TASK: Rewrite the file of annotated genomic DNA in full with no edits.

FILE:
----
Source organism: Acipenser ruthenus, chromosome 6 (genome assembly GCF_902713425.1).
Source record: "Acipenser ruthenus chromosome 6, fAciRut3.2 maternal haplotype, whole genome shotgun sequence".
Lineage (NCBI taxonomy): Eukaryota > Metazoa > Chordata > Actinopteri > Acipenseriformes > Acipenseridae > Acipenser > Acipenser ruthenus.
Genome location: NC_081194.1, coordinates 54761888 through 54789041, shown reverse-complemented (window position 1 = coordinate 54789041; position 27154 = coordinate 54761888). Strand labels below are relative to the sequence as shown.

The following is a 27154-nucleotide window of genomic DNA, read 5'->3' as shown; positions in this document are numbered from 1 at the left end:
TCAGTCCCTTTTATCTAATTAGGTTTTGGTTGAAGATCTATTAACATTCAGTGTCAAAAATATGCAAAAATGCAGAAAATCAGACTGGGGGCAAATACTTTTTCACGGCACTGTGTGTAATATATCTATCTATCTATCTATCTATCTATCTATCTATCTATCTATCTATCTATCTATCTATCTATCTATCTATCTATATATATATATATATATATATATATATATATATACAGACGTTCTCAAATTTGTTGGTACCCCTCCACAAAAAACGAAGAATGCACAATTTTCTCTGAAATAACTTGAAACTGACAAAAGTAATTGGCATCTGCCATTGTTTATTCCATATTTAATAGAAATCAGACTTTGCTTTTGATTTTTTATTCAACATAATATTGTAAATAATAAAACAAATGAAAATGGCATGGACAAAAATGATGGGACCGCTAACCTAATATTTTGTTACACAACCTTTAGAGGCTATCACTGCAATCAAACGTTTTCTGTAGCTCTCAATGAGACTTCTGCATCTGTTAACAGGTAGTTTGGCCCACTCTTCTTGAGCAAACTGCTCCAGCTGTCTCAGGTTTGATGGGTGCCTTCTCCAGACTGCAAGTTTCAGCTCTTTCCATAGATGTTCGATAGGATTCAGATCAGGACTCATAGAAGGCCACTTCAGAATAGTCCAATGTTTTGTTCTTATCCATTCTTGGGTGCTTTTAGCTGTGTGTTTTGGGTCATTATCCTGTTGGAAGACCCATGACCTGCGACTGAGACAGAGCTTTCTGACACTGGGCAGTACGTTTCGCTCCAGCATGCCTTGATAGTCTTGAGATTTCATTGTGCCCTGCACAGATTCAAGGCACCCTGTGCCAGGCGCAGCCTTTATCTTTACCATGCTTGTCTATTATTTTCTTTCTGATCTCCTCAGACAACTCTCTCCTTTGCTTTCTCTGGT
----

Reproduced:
Source organism: Acipenser ruthenus, chromosome 6 (genome assembly GCF_902713425.1).
Source record: "Acipenser ruthenus chromosome 6, fAciRut3.2 maternal haplotype, whole genome shotgun sequence".
Lineage (NCBI taxonomy): Eukaryota > Metazoa > Chordata > Actinopteri > Acipenseriformes > Acipenseridae > Acipenser > Acipenser ruthenus.
Genome location: NC_081194.1, coordinates 54761888 through 54789041, shown reverse-complemented (window position 1 = coordinate 54789041; position 27154 = coordinate 54761888). Strand labels below are relative to the sequence as shown.

The following is a 27154-nucleotide window of genomic DNA, read 5'->3' as shown; positions in this document are numbered from 1 at the left end:
TCAGTCCCTTTTATCTAATTAGGTTTTGGTTGAAGATCTATTAACATTCAGTGTCAAAAATATGCAAAAATGCAGAAAATCAGACTGGGGGCAAATACTTTTTCACGGCACTGTGTGTAATATATCTATCTATCTATCTATCTATCTATCTATCTATCTATCTATCTATCTATCTATCTATCTATCTATCTATCTATATATATATATATATATATATATATATATATATACAGACGTTCTCAAATTTGTTGGTACCCCTCCACAAAAAACGAAGAATGCACAATTTTCTCTGAAATAACTTGAAACTGACAAAAGTAATTGGCATCTGCCATTGTTTATTCCATATTTAATAGAAATCAGACTTTGCTTTTGATTTTTTATTCAACATAATATTGTAAATAATAAAACAAATGAAAATGGCATGGACAAAAATGATGGGACCGCTAACCTAATATTTTGTTACACAACCTTTAGAGGCTATCACTGCAATCAAACGTTTTCTGTAGCTCTCAATGAGACTTCTGCATCTGTTAACAGGTAGTTTGGCCCACTCTTCTTGAGCAAACTGCTCCAGCTGTCTCAGGTTTGATGGGTGCCTTCTCCAGACTGCAAGTTTCAGCTCTTTCCATAGATGTTCGATAGGATTCAGATCAGGACTCATAGAAGGCCACTTCAGAATAGTCCAATGTTTTGTTCTTATCCATTCTTGGGTGCTTTTAGCTGTGTGTTTTGGGTCATTATCCTGTTGGAAGACCCATGACCTGCGACTGAGACAGAGCTTTCTGACACTGGGCAGTACGTTTCGCTCCAGCATGCCTTGATAGTCTTGAGATTTCATTGTGCCCTGCACAGATTCAAGGCACCCTGTGCCAGGCGCAGCCTTTATCTTTACCATGCTTGTCTATTATTTTCTTTCTGATCTCCTCAGACAACTCTCTCCTTTGCTTTCTCTGGT